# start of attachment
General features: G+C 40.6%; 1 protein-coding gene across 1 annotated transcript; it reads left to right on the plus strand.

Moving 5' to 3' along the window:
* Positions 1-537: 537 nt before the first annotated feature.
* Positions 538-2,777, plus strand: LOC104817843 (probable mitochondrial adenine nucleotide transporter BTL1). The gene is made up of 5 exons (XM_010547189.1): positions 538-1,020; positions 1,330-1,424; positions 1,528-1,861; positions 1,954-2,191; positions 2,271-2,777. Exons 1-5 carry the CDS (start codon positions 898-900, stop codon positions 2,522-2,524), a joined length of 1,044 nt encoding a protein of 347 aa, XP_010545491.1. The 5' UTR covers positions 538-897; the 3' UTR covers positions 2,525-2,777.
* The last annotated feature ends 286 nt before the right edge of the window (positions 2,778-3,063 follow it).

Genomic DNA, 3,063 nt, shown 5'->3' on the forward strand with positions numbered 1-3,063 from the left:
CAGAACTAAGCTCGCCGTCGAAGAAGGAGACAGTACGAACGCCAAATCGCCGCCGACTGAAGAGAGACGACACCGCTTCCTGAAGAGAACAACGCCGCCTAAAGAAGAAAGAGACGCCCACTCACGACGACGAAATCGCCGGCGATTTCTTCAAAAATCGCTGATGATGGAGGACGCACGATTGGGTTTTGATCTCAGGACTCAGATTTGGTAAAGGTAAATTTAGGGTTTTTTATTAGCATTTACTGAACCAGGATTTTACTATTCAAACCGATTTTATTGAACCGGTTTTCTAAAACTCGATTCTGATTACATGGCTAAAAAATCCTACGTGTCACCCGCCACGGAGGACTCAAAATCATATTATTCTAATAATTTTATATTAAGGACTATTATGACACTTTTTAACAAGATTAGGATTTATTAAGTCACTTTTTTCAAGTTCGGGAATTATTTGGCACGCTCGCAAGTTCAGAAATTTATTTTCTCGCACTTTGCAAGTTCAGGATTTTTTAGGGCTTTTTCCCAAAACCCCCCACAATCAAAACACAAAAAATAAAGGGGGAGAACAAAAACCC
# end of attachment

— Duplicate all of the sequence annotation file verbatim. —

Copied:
General features: G+C 40.6%; 1 protein-coding gene across 1 annotated transcript; it reads left to right on the plus strand.

Moving 5' to 3' along the window:
* Positions 1-537: 537 nt before the first annotated feature.
* Positions 538-2,777, plus strand: LOC104817843 (probable mitochondrial adenine nucleotide transporter BTL1). The gene is made up of 5 exons (XM_010547189.1): positions 538-1,020; positions 1,330-1,424; positions 1,528-1,861; positions 1,954-2,191; positions 2,271-2,777. Exons 1-5 carry the CDS (start codon positions 898-900, stop codon positions 2,522-2,524), a joined length of 1,044 nt encoding a protein of 347 aa, XP_010545491.1. The 5' UTR covers positions 538-897; the 3' UTR covers positions 2,525-2,777.
* The last annotated feature ends 286 nt before the right edge of the window (positions 2,778-3,063 follow it).

Genomic DNA, 3,063 nt, shown 5'->3' on the forward strand with positions numbered 1-3,063 from the left:
CAGAACTAAGCTCGCCGTCGAAGAAGGAGACAGTACGAACGCCAAATCGCCGCCGACTGAAGAGAGACGACACCGCTTCCTGAAGAGAACAACGCCGCCTAAAGAAGAAAGAGACGCCCACTCACGACGACGAAATCGCCGGCGATTTCTTCAAAAATCGCTGATGATGGAGGACGCACGATTGGGTTTTGATCTCAGGACTCAGATTTGGTAAAGGTAAATTTAGGGTTTTTTATTAGCATTTACTGAACCAGGATTTTACTATTCAAACCGATTTTATTGAACCGGTTTTCTAAAACTCGATTCTGATTACATGGCTAAAAAATCCTACGTGTCACCCGCCACGGAGGACTCAAAATCATATTATTCTAATAATTTTATATTAAGGACTATTATGACACTTTTTAACAAGATTAGGATTTATTAAGTCACTTTTTTCAAGTTCGGGAATTATTTGGCACGCTCGCAAGTTCAGAAATTTATTTTCTCGCACTTTGCAAGTTCAGGATTTTTTAGGGCTTTTTCCCAAAACCCCCCACAATCAAAACACAAAAAATAAAGGGGGAGAACAAAAACCC